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Poems That Solve Puzzles

Chris Bleakley
Oxford University Press
Publication Date: 
Number of Pages: 
[Reviewed by
Ron Buckmire
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Poems that Solve Puzzles: The History and Science of Algorithms by Chris Bleakley is a book that is built around a stunning insight: that an algorithm, “a process or set of rules to be followed in calculations or other problem-solving operations, especially by a computer,” (Oxford Dictionary of English, 2010) when written down as a step-by-step list of instructions can also be viewed as a poem. This interesting device is used multiple times as the author converts problem-solving into poetry for various scenarios. Bleakley says his book is intended for people who don’t “know what algorithms are, how they work, or where they come from” but this is a book that can (and should) also be enjoyed by people who regularly use algorithms. Additionally, if you believe that anyone who teaches and learns mathematics (or any subject, really) should be exposed to the historical context of the subject they are teaching and learning, then it is clear that anyone who teaches, learns. or uses algorithms will benefit from knowing more about the history of algorithms as presented in Poems that Solve Puzzles.
Somewhat unsurprisingly, there’s a fair amount of overlap between the history of algorithms and the history of mathematics. For example, the source of the word we know now in English as “algorithm” comes from the name Al-Khwārizmī which was later latinized as “algoritmi.”  People familiar with the history of mathematics may recognize ''Al-Khwārizmī'' since he is known as the author of the booal-Kitāb al-Mukhtaṣar Ḥisāb al-Jabr wal-uqābalah (The Compendious Book on Calculation by Completion and Balancing), one of the most famous ancient mathematics texts written in Arabic from which the term “algebra” comes from.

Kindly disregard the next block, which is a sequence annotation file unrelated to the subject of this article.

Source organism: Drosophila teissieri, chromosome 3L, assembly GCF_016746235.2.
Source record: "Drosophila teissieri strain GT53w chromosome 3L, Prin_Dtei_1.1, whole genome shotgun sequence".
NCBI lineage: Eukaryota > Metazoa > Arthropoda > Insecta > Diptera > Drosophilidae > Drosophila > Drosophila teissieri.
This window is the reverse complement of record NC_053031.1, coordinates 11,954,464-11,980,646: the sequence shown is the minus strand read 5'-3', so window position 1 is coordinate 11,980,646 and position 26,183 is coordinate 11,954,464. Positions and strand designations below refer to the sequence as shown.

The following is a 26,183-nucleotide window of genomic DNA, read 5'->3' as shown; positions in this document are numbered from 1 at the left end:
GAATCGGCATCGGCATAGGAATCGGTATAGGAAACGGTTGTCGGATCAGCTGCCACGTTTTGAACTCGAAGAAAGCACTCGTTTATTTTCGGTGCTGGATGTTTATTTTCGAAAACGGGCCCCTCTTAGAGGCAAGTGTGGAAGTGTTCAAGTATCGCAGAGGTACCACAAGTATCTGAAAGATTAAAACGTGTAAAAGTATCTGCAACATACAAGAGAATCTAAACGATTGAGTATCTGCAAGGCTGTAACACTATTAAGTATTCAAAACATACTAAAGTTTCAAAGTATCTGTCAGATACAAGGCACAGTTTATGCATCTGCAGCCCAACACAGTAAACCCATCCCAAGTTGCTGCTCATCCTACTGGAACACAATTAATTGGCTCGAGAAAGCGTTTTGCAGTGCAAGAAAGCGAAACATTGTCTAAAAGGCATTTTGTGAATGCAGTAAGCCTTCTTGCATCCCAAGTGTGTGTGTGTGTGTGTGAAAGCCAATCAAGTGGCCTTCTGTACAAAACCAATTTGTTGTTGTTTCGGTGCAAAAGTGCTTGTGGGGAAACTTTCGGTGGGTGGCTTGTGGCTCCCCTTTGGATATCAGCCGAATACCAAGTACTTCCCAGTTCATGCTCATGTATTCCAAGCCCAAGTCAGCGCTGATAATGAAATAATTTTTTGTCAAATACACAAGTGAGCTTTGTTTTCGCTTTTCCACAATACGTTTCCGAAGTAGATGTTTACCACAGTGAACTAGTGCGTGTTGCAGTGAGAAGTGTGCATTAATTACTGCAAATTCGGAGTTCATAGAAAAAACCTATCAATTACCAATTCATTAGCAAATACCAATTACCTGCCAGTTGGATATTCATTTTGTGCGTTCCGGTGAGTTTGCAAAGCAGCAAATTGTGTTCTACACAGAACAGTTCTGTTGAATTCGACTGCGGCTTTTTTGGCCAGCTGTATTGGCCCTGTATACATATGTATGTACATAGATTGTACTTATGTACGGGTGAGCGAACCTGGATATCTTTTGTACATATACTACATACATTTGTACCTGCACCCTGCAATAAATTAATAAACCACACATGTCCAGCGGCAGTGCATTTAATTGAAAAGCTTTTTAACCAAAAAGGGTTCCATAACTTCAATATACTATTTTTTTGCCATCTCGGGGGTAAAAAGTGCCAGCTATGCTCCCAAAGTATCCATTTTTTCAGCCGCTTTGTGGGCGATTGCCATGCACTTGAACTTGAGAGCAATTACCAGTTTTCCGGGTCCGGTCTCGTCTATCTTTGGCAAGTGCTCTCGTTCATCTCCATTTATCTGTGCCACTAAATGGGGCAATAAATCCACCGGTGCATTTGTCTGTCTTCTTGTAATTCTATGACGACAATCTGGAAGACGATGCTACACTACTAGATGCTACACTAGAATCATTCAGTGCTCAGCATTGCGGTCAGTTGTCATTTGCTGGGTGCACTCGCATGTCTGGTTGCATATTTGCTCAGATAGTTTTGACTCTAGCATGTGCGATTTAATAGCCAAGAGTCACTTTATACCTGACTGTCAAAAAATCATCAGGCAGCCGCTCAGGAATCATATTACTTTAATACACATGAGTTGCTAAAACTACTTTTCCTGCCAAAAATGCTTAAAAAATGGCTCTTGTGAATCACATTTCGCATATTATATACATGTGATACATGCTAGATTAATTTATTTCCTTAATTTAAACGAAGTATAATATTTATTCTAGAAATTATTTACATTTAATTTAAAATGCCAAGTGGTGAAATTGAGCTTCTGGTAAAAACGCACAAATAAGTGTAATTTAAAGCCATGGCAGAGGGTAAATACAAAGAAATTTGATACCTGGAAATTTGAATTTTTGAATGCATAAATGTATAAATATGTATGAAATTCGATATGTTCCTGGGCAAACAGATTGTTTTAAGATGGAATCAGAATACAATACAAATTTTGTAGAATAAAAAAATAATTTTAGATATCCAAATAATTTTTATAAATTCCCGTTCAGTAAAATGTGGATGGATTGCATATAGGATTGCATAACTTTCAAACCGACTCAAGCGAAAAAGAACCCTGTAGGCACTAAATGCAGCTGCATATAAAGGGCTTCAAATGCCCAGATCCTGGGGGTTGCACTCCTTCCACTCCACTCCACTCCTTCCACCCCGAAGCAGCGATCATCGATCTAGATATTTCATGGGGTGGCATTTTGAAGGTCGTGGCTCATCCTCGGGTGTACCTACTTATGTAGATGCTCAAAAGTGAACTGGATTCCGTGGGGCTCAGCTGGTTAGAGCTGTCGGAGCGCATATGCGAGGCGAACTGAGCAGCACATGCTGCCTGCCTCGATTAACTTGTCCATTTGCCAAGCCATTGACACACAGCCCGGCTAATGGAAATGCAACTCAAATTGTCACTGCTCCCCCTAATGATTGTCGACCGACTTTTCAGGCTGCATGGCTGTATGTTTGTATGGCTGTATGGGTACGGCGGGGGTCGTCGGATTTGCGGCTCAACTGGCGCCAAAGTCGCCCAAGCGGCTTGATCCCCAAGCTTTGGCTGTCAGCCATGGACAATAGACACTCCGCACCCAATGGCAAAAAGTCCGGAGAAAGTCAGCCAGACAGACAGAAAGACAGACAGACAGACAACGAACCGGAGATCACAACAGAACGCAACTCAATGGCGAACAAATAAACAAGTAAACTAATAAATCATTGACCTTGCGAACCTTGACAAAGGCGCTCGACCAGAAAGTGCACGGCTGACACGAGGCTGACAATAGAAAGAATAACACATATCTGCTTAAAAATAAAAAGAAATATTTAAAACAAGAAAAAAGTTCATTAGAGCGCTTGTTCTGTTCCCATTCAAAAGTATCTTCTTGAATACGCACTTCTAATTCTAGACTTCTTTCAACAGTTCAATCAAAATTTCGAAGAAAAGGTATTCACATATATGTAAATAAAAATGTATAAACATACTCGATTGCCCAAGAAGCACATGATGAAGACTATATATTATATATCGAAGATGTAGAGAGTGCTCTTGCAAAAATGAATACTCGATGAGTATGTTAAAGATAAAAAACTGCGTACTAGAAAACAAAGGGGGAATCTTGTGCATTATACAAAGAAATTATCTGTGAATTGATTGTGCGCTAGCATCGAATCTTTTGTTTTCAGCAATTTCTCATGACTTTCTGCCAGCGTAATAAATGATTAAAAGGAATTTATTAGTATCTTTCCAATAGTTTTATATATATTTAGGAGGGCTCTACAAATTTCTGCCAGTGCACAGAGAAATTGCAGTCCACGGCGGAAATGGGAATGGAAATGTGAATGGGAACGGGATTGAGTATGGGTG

Similar to the self-evident truth that the history of mathematics is too large and wide-ranging a subject to be encompassed comprehensively in one book, the history of algorithms is also a very extensive topic. In Poems that Solve Puzzles, Bleakley addresses this problem by selecting for inclusion in the book just some of the most famous algorithms that the general public are most likely to have heard of or involve topics or buzzwords present in the zeitgeist of 2020. This is a reasonable choice to make in order to reduce the scope of a book on the history and science of algorithms to be more easily digestible, and a good one since it makes the book quite effective and affecting because the algorithms included in are thus more likely to be interesting to the casual reader.
This is not to say that everything in the book will be familiar to most readers. Even someone like myself who has taught multiple courses in the history of mathematics and conducts research in numerical analysis learned many fascinating nuggets of information about certain algorithms. In particular, I now have a much better understanding of the up-and-down (or up-and-down-and-up-and-down-and-up!) nature of the academic reputation of artificial intelligence after reading Chapter 11 (“Mimicking the Brain”), the longest chapter in this compact but engrossing volume.
Of course, considering the increasing prominence of networks and networking play in modern society, Poems that Solve Puzzles devotes considerable time to discussing the Internet, search engines and social media by recounting the history of how each of these phenomena developed along with describing the underlying algorithms involved at a level non-experts can understand.  Although there are no equations in the book which may have made the text more salient to more informed readers I view the efficacy of the book despite their absence an impressive feat of clear exposition by the author.
Overall, Poems that Solve Puzzles: The History and Science of Algorithms is an informative and entertaining book. It is appropriate for a wide swath of readers, from people who are interested in learning about what “blockchain” is without having to do any math to students and instructors in the mathematical sciences who need more examples of how these academic topics make important contributions to the technologically complex world we live in.

Ron Buckmire is a Professor of Mathematics at Occidental College.